The Chief Scientist Office (CSO) of the Scottish Government Health and Social Care Directorate supports and promotes high quality research aimed at improving the quality and cost-effectiveness of services offered by NHSScotland and securing lasting improvements to the health of the people of Scotland.
CSO invests directly in research projects through its response mode funding system, which relies on high quality research applications being made by the research community with proposals funded on the basis of scientific excellence. This system covers research across a very broad range of areas of health and would include consideration of research proposals into stillbirth and neonatal death. Proposals to CSO funded fellowship schemes could also include research in these areas.
In addition, CSO contributes financially to National Institute for Health Research (NIHR) research programmes in order that researchers based in Scotland can lead applications to these health research programmes, and again applications to these programmes could include research proposals in these areas.
CSO Response Mode Grant Funding:
The CSO grant funding initiatives financial support for 31 research projects has been provided since June 2009 in areas of maternal, fetal and/or neonatal health. Funding of £2.9 million has so far been provided in relation to these projects.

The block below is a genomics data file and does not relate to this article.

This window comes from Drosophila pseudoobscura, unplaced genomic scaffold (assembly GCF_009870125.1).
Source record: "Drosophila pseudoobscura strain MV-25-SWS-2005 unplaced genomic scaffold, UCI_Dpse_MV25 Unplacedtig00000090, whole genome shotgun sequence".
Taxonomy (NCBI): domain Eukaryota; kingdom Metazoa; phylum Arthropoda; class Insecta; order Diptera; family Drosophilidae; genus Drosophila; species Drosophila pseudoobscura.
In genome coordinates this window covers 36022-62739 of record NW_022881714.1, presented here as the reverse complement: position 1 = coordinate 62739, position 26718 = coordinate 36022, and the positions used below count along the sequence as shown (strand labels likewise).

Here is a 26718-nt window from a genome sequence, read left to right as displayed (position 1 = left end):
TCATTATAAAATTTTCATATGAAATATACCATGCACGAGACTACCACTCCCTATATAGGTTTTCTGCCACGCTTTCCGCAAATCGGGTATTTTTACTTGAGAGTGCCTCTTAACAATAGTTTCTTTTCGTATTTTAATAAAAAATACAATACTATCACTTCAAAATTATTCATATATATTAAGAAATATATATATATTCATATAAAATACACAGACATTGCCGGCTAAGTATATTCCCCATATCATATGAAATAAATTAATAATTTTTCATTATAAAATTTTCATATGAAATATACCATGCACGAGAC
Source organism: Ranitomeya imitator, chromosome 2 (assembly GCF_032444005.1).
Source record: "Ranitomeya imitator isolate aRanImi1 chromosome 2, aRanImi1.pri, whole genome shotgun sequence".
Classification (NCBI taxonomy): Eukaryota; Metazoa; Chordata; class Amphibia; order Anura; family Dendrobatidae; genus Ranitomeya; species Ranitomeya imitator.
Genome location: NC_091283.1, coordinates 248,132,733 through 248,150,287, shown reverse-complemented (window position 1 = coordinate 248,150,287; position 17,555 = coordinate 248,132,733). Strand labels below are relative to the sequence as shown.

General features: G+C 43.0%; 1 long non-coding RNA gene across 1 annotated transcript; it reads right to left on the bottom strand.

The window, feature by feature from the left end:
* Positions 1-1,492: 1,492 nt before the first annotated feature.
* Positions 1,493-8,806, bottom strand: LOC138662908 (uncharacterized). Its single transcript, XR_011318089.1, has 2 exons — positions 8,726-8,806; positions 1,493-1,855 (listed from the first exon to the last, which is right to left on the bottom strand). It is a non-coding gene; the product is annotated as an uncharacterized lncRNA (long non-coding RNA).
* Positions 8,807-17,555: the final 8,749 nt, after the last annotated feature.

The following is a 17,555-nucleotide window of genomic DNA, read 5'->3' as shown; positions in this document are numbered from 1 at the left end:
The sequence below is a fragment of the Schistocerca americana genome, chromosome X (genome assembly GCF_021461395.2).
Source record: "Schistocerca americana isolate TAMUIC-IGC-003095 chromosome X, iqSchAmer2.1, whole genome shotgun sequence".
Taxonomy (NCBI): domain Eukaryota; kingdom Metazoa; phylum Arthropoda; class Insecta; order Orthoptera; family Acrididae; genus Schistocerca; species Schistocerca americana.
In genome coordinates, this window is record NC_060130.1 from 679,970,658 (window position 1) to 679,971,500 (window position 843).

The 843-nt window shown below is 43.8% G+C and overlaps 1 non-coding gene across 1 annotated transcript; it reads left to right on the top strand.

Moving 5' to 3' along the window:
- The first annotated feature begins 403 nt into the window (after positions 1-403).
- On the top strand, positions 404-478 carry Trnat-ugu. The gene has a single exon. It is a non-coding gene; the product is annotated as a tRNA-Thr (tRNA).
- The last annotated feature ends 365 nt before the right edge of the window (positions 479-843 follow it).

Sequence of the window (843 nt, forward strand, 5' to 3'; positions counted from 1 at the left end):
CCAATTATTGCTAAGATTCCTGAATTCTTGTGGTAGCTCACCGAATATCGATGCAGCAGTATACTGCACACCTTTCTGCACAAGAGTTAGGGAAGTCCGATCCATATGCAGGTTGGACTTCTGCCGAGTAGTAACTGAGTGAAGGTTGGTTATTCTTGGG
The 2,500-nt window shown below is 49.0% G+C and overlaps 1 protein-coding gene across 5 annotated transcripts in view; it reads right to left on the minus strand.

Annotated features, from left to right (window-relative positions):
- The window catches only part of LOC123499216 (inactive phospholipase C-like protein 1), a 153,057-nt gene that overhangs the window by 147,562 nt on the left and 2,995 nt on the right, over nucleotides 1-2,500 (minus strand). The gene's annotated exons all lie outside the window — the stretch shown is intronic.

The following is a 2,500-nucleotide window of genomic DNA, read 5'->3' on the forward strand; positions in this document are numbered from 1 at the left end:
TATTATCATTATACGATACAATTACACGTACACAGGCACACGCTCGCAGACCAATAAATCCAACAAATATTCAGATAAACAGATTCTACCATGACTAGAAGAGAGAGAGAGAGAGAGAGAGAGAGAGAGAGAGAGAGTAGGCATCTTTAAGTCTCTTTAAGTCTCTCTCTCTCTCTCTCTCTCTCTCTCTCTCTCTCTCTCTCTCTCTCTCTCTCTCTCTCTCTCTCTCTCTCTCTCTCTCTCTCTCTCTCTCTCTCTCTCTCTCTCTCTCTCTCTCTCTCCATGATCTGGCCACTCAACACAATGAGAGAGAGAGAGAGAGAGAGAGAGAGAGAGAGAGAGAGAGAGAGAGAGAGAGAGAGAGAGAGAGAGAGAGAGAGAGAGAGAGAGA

The CSO has funded stillbirth research being led by the University of Edinburgh; AFFIRM (Can Promoting Awareness Fetal movements and Focussing Interventions Reduce Fetal Mortality), which is a stepped wedge cluster randomised trial. Sands, Tommy’s and SiMBA have also contributed to the study which is aimed at reducing stillbirth rates.
The Scottish Government has also given Sands £25,000 to be allocated to their UK-wide Research Fund for 2015/16.
National Institute for Health Research (NIHR) Research Programme Funding
The estimated 2015-2016 contribution to the NIHR Research programmes is £10.1 million.
There are currently eight projects led by Scottish institutions with a current total cost of £10.5 million.
Reproductive Health & Childbirth Specialty Group
The funding provided in 2015-2016 is £22,000.
(b) Clinical best practice in relation to multiple pregnancies
Evidence based advice on the care of women with multiple pregnancies is set out in the following: -
The National Institute for Health and Care Excellence clinical guidelines Multiple Pregnancies – The management of twin and triplet pregnancies in the antenatal period. In line with these guidelines, we would expect clinical care for women with twin and triplet pregnancies to be provided by a nominated multidisciplinary team consisting of a core team, including named specialist obstetricians, who have experience and knowledge of managing twin and triplet pregnancies; and
The Royal College of Obstetricians and Gynaecologists, Royal College of Midwives, Royal College of Anaesthetists and Royal College of Paediatrics and Child Health report on Childbirth: Minimum Standards for the Organisation and Delivery of Care in Labour (2007). This report sets out the essential minimum staffing standards required to support women in labour and provide safe care for them and their babies.